The Persistent Question: When Should I File for Benefits?

The AMAC Foundation’s Social Security Advisory Service has fielded early 9,000 individual requests for help since its January 2016 launch. And while many of the requests we’ve fielded deal with the complexities of Social Security’s myriad rules and regulations, like spousal benefit guidelines and the intricacies of the Windfall Elimination Program (WEP), it’s interesting that the second-most frequent question category is the simple sounding “When should I begin to draw my benefits?”

There is no absolute answer to this question, so our Advisors typically will answer by explaining “It depends on your health, your family history of longevity, and your need for the money.” We generally follow that comment up with a more detailed clarification of the implications of filing early, at full retirement age, or as late as age 70, explaining the changes each age will make to the monthly benefit figure they’ve earned. We also offer, if the requestor is interested, a “break even analysis” which shows what the Social Security income received by the beneficiary would be in a couple of different scenarios. This enables the beneficiary to easily see how long they would have to live to collect the same amount of money if they claimed at, say, age 66 or 67 compared to what you would collect if you didn’t wait and instead started benefits at age 62.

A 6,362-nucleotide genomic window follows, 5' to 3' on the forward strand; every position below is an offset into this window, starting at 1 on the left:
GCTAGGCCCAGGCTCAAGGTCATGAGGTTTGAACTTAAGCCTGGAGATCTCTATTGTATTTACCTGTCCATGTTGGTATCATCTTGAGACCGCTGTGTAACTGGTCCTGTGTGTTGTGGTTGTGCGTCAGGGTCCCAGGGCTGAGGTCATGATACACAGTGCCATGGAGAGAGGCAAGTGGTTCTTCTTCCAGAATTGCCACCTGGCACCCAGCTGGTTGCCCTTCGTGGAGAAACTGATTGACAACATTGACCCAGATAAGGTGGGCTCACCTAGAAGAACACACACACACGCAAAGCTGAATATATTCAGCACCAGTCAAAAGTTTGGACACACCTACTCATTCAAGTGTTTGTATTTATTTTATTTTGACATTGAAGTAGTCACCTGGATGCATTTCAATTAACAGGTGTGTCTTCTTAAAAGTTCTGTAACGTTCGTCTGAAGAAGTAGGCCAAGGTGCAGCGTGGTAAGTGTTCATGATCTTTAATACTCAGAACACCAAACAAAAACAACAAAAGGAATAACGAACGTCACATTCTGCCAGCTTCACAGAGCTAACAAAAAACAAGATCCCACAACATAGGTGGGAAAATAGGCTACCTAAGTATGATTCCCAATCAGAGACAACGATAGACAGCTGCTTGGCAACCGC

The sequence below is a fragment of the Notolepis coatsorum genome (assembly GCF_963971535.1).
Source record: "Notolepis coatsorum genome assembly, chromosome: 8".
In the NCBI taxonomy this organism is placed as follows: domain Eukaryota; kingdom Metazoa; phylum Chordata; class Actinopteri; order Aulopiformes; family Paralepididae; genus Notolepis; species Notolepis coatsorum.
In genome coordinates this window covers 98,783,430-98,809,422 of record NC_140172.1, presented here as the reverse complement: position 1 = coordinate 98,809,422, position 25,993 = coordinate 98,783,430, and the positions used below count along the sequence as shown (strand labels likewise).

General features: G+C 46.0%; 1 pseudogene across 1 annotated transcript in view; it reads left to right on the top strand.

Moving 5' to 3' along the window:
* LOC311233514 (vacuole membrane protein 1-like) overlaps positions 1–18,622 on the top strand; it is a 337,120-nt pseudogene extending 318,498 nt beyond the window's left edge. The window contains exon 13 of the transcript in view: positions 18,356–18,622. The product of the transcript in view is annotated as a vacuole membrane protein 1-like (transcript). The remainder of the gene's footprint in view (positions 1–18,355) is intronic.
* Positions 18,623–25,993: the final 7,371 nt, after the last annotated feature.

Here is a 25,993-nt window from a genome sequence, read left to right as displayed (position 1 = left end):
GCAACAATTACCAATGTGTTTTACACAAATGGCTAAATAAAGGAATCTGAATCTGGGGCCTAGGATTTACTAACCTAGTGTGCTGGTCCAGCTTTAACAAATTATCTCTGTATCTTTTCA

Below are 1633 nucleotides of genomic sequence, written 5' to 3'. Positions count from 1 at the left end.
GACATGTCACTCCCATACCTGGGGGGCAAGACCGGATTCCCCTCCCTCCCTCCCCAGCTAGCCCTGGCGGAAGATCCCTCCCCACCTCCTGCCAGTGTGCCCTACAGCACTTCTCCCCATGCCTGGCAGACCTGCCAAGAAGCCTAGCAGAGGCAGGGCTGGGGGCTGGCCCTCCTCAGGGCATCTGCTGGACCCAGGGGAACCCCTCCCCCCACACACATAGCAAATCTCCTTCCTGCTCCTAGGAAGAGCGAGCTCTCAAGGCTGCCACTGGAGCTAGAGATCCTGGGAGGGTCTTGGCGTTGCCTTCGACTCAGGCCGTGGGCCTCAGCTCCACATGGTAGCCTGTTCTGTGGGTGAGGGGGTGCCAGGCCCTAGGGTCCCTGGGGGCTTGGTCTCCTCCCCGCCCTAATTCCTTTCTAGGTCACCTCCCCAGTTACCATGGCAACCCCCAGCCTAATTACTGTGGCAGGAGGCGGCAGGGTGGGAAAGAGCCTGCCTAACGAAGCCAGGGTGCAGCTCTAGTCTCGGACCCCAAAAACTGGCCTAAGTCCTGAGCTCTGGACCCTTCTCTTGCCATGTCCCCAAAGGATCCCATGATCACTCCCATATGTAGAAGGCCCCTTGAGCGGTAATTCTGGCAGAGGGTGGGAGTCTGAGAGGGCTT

All of this break even analysis aside, there is another school of thought that, according to The Motley Fool’s Katie Brockman, basically says ” … if your lifespan is something close to average, it may not matter much when you file for Social Security.” In a post on, Ms. Brockman explains the actuarial process the Social Security Administration uses to either discount or “bonus” the claimant’s full retirement age benefit based on when they actually file, noting that the age at which you start benefits ” … may not make much of a difference at all in regards to how much you receive over the course of your retirement.”

Read Ms. Brockman’s posted article here. For more information on break even analyses or the AMAC Foundation’s free Sociall Security Advisory Service, check it out here.


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